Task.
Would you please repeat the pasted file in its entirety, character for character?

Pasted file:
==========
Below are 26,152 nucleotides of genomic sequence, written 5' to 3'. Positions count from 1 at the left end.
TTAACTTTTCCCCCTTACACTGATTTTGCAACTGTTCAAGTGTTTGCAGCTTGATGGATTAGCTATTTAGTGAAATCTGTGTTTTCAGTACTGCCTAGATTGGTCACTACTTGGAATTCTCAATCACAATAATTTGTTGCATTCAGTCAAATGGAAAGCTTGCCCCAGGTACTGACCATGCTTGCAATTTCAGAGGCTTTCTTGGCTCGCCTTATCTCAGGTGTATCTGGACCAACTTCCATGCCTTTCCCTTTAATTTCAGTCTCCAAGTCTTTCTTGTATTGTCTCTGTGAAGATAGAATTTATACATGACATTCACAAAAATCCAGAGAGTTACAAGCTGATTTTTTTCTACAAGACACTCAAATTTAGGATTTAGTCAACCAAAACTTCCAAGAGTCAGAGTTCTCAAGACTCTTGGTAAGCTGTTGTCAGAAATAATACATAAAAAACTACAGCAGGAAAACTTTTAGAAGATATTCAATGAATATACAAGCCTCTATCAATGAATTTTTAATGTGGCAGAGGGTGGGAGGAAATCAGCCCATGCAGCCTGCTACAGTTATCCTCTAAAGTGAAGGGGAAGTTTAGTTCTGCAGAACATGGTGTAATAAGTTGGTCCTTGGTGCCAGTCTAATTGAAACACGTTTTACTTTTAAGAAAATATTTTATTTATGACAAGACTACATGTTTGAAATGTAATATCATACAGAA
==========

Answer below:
Below are 26,152 nucleotides of genomic sequence, written 5' to 3'. Positions count from 1 at the left end.
TTAACTTTTCCCCCTTACACTGATTTTGCAACTGTTCAAGTGTTTGCAGCTTGATGGATTAGCTATTTAGTGAAATCTGTGTTTTCAGTACTGCCTAGATTGGTCACTACTTGGAATTCTCAATCACAATAATTTGTTGCATTCAGTCAAATGGAAAGCTTGCCCCAGGTACTGACCATGCTTGCAATTTCAGAGGCTTTCTTGGCTCGCCTTATCTCAGGTGTATCTGGACCAACTTCCATGCCTTTCCCTTTAATTTCAGTCTCCAAGTCTTTCTTGTATTGTCTCTGTGAAGATAGAATTTATACATGACATTCACAAAAATCCAGAGAGTTACAAGCTGATTTTTTTCTACAAGACACTCAAATTTAGGATTTAGTCAACCAAAACTTCCAAGAGTCAGAGTTCTCAAGACTCTTGGTAAGCTGTTGTCAGAAATAATACATAAAAAACTACAGCAGGAAAACTTTTAGAAGATATTCAATGAATATACAAGCCTCTATCAATGAATTTTTAATGTGGCAGAGGGTGGGAGGAAATCAGCCCATGCAGCCTGCTACAGTTATCCTCTAAAGTGAAGGGGAAGTTTAGTTCTGCAGAACATGGTGTAATAAGTTGGTCCTTGGTGCCAGTCTAATTGAAACACGTTTTACTTTTAAGAAAATATTTTATTTATGACAAGACTACATGTTTGAAATGTAATATCATACAGAA